If I were physically able, I might have skipped around the room when I finished writing my grey panther mystery, “Feisty Old Ladies.”
The last paragraph had been tough going with emails back and forth between me and Ellen Larson, the excellent and infinitely patient editor who had been shepherding me through revisions for the last six months. Feelings of euphoria overtook me as she pronounced my ending, “Spot on.”
But those euphoric feelings were soon replaced by feelings of emptiness, the postpartum blues after birthing my book. How could I survive without the daily rhythm of writing, rephrasing, editing and correcting?
Panic set in. Now I would have to market the child. Should I search for an agent or try for a publisher? Ellen pointed me to Absolute Write, the main resource for writers looking for agents and publishers. I would start there.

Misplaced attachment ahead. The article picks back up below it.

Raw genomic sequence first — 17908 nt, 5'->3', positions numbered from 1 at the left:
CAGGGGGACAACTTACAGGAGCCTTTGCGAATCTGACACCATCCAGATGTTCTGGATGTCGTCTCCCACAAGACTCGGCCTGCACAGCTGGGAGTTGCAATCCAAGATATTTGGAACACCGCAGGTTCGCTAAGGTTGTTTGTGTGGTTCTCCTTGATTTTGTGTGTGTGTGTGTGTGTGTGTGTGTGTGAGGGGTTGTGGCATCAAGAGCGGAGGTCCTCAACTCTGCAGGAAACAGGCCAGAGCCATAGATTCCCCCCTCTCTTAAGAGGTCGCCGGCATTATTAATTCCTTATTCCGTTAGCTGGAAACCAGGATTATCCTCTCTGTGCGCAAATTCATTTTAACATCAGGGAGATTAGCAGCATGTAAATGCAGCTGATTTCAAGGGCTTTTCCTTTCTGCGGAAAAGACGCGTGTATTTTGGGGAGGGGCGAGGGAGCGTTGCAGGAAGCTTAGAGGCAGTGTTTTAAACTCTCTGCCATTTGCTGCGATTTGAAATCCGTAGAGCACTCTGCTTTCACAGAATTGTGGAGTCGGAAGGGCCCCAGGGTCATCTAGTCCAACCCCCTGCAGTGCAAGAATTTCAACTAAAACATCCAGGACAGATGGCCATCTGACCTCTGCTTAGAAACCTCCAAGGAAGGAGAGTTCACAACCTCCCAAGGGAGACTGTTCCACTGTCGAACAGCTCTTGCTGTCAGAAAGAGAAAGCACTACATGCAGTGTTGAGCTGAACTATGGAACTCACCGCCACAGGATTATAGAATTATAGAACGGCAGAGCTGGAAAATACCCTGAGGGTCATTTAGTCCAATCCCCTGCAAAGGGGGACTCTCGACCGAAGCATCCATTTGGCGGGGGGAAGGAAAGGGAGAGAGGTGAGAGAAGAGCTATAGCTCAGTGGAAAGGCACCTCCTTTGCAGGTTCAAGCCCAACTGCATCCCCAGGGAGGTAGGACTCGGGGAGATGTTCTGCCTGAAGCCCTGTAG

I would also need a one-page synopsis and a query letter; I have only rudimentary attempts at both—must get busy, shaping those up.
I had pushed the marketing business to the recesses of my mind; now I would be forced to deal with it.
But wait. I’ve had a reprieve. In reading through my manuscript to check for consistency and to print out hard copies, I’ve found myself writing, rephrasing, editing and correcting. So here I go again. The good part is that I can’t possibly proceed with my marketing plans.
After putting in seven years writing the mystery, what’s another few weeks?